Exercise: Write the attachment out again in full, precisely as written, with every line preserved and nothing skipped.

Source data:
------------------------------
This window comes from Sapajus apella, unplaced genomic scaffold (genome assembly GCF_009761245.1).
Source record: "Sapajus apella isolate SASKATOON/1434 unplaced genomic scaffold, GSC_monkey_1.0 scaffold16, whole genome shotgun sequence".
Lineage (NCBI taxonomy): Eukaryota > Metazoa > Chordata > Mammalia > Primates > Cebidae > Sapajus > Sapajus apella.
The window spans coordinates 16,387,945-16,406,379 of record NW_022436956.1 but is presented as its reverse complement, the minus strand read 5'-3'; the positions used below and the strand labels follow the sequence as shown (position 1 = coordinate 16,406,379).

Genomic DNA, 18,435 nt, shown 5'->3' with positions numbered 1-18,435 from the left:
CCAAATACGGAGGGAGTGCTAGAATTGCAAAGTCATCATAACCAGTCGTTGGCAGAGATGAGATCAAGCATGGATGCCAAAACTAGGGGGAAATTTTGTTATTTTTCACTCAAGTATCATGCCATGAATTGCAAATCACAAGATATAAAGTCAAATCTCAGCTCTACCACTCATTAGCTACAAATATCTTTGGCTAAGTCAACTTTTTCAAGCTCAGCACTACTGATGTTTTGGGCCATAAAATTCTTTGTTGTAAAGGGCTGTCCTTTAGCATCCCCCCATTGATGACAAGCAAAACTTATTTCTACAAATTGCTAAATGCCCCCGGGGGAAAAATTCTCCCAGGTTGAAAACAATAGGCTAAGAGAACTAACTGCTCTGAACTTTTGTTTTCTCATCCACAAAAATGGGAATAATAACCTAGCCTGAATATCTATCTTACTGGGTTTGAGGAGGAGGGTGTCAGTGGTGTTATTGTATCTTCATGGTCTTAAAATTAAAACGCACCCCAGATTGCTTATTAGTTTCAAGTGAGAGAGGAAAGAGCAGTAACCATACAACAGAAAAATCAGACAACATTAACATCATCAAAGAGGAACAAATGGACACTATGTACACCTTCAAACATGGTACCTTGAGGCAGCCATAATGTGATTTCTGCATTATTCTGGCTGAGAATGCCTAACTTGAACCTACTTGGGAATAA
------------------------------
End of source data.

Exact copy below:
This window comes from Sapajus apella, unplaced genomic scaffold (genome assembly GCF_009761245.1).
Source record: "Sapajus apella isolate SASKATOON/1434 unplaced genomic scaffold, GSC_monkey_1.0 scaffold16, whole genome shotgun sequence".
Lineage (NCBI taxonomy): Eukaryota > Metazoa > Chordata > Mammalia > Primates > Cebidae > Sapajus > Sapajus apella.
The window spans coordinates 16,387,945-16,406,379 of record NW_022436956.1 but is presented as its reverse complement, the minus strand read 5'-3'; the positions used below and the strand labels follow the sequence as shown (position 1 = coordinate 16,406,379).

Genomic DNA, 18,435 nt, shown 5'->3' with positions numbered 1-18,435 from the left:
CCAAATACGGAGGGAGTGCTAGAATTGCAAAGTCATCATAACCAGTCGTTGGCAGAGATGAGATCAAGCATGGATGCCAAAACTAGGGGGAAATTTTGTTATTTTTCACTCAAGTATCATGCCATGAATTGCAAATCACAAGATATAAAGTCAAATCTCAGCTCTACCACTCATTAGCTACAAATATCTTTGGCTAAGTCAACTTTTTCAAGCTCAGCACTACTGATGTTTTGGGCCATAAAATTCTTTGTTGTAAAGGGCTGTCCTTTAGCATCCCCCCATTGATGACAAGCAAAACTTATTTCTACAAATTGCTAAATGCCCCCGGGGGAAAAATTCTCCCAGGTTGAAAACAATAGGCTAAGAGAACTAACTGCTCTGAACTTTTGTTTTCTCATCCACAAAAATGGGAATAATAACCTAGCCTGAATATCTATCTTACTGGGTTTGAGGAGGAGGGTGTCAGTGGTGTTATTGTATCTTCATGGTCTTAAAATTAAAACGCACCCCAGATTGCTTATTAGTTTCAAGTGAGAGAGGAAAGAGCAGTAACCATACAACAGAAAAATCAGACAACATTAACATCATCAAAGAGGAACAAATGGACACTATGTACACCTTCAAACATGGTACCTTGAGGCAGCCATAATGTGATTTCTGCATTATTCTGGCTGAGAATGCCTAACTTGAACCTACTTGGGAATAA